balloon animals

This is what I call it when my gut is hyperactive, because what it feels and sounds like is that my intestines are twisting themselves into a variety of playful, amusing shapes.  “Oooh, a giraffe!” I’ll tell my husband after my gut emits a particularly loud set of squeals and gurgles.

So far, it’s been a very balloony week.  This is my fault, well, I precipitated it.  I ate a real meal Sunday night.  What was the real meal?  Homemade meatloaf, mashed potatoes, and green beans.  Yum.  Super yum.  Worth it? I’m not sure.  Yesterday, I barely ate.  The one wedge of kit-kat (early halloween candy has made its way into our office) that I had when my blood sugar was feeling low sent my gut into a frenzy of activity.  I took a levsin.  That helped, some.  Today, I have two meetings to get through – one is going to be in a small, warm room with some important people.  I’m expecting noise, and so I’ll premedicate.

“latch on to”

Every now and then I do a search for “post lyme (disease) syndrome” to see if any new research results or information has been found.  Sometimes I find something interesting and useful, like this, Anti-neural antibody reactivity in patients with a history of Lyme borreliosis and persistent symptoms.  Often, it’s just rehashings of the “chronic lyme” controversy, like this Lyme Disease Complicates Doctor-Patient Relationship.  Despite its promising title, the story is actually less about the complications of the doctor/patient relationship for people who experience symptoms after standard treatment and more about a particular infectious disease doctor’s take on non-standard treatment protocols (the continuing use of antibiotics), and a caution that patients “latch on to” information on the internet to their detriment.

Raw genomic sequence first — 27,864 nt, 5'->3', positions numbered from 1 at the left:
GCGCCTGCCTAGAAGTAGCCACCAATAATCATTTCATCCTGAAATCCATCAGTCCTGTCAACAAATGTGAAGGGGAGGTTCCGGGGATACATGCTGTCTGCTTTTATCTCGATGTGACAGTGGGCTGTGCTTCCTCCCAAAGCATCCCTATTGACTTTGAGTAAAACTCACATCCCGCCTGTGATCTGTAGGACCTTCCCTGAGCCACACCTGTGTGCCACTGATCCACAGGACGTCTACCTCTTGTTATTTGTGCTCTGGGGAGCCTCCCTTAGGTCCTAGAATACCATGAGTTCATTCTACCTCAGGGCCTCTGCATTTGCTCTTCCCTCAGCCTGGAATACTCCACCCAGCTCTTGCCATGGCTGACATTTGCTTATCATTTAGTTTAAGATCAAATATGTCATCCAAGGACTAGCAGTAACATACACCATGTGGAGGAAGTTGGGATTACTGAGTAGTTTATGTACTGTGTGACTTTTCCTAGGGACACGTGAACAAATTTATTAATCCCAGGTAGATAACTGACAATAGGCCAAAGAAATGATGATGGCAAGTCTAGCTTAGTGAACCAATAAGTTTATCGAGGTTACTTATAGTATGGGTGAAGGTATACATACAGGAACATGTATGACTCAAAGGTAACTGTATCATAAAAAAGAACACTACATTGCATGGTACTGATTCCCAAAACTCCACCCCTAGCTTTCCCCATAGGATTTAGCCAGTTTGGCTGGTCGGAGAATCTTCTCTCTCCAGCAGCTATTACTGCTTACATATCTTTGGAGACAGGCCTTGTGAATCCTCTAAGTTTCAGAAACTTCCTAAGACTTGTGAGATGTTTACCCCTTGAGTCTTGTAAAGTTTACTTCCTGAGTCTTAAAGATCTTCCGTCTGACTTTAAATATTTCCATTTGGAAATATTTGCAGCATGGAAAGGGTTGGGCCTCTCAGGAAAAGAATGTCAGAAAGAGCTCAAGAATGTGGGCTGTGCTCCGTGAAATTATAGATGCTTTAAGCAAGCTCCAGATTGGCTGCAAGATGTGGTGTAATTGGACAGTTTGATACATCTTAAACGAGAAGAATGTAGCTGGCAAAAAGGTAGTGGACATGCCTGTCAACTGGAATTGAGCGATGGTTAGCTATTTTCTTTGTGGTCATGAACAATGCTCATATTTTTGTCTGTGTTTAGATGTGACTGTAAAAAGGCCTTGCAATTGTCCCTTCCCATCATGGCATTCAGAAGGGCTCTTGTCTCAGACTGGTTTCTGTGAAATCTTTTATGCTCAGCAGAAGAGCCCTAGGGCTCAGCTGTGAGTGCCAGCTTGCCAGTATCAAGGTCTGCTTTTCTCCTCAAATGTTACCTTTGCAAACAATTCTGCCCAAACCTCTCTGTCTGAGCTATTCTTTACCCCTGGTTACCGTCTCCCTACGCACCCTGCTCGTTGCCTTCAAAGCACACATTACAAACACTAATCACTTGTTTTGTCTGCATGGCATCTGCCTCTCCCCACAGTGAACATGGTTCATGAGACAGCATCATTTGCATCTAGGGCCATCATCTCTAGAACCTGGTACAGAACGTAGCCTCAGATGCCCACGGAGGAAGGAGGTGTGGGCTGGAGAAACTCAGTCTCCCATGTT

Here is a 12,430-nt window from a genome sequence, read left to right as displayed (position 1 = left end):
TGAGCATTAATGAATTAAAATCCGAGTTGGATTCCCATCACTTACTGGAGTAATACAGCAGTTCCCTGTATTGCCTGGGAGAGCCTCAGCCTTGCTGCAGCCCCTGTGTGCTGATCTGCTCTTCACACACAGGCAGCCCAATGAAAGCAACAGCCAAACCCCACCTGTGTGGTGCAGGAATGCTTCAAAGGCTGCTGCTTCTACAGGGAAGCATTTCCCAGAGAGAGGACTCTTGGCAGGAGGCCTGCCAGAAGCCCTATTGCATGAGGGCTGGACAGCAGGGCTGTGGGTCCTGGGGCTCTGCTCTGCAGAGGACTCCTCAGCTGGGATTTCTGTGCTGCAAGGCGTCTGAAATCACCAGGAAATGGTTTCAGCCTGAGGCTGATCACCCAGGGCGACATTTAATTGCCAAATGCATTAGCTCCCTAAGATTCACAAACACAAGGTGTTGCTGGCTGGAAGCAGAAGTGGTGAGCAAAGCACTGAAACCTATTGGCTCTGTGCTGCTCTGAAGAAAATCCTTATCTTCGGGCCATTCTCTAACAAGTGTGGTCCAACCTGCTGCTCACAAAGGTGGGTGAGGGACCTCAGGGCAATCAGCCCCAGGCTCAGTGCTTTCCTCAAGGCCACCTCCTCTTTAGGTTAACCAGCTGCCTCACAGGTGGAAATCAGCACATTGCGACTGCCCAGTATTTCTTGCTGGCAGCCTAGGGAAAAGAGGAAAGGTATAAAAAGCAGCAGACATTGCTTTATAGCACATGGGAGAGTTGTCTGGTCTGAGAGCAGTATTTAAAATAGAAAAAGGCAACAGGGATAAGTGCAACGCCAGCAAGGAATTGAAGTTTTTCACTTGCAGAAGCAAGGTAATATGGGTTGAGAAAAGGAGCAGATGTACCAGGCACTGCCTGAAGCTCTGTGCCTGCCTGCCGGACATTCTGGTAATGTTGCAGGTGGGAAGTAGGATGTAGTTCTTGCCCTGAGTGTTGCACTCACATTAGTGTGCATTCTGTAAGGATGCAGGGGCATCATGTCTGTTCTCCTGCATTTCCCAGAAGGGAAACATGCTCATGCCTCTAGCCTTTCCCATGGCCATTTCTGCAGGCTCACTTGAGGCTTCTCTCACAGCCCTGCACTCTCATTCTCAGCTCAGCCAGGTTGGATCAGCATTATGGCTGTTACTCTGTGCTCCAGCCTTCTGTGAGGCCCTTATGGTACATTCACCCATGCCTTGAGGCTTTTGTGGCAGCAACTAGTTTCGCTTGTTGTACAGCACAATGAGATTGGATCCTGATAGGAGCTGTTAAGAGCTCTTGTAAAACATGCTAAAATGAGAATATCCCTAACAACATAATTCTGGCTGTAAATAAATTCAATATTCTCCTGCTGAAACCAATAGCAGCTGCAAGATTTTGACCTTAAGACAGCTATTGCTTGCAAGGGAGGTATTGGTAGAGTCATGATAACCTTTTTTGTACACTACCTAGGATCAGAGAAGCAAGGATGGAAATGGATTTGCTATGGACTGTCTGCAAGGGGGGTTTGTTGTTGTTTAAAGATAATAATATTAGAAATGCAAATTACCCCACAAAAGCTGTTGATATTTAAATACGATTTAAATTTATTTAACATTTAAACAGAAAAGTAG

I found the doctor’s portrayal of how patients end up thinking that they have lyme or continuing lyme rather insulting.  It’s a significantly oversimplified one size fits all approach that paints everyone who wonders if they have reasons to consider lyme, treatment refractory lyme, undiagnosed lyme, post lyme, or “chronic lyme” as a boob who believes the first thing they read on a forum thread.  He also completely skips over the part that many of us, with or without a history of a lyme diagnosis, experience:  the doctors who are dismissive, invalidating of our symptoms and the impact they have on our lives, and who sometimes are just horribly uninformed.  That does happen, and when it does, it makes it a lot harder for a patient to be guided by that doctor.  I believe it has a cumulative effect as well, depending on how bad or how many bad interactions like this a patient has with health care providers, it can create a sense of deep distrust.  All of this is skipped over in the article, not even acknowledged as an afterthought or footnote.

I blame the interviewer to some degree – if this was meant to be about how symptoms of unclear etiology get in the way of doctor/patient relationships, then he did a poor job in guiding the doctor to discuss that.  I can’t help thinking maybe it wasn’t meant to be this but this was the label the editors slapped on the interview after listening to the doctor go on about how stupid and/or gullible patients are.

“is it your back?”

My husband is hurting.  His back, to be precise.  It’s all messed up.  He said that he’d had growing discomfort over about a week, and then by Monday it was acutely painful.  The poor guy.  And of course it happens after we’ve moved to a place with stairs.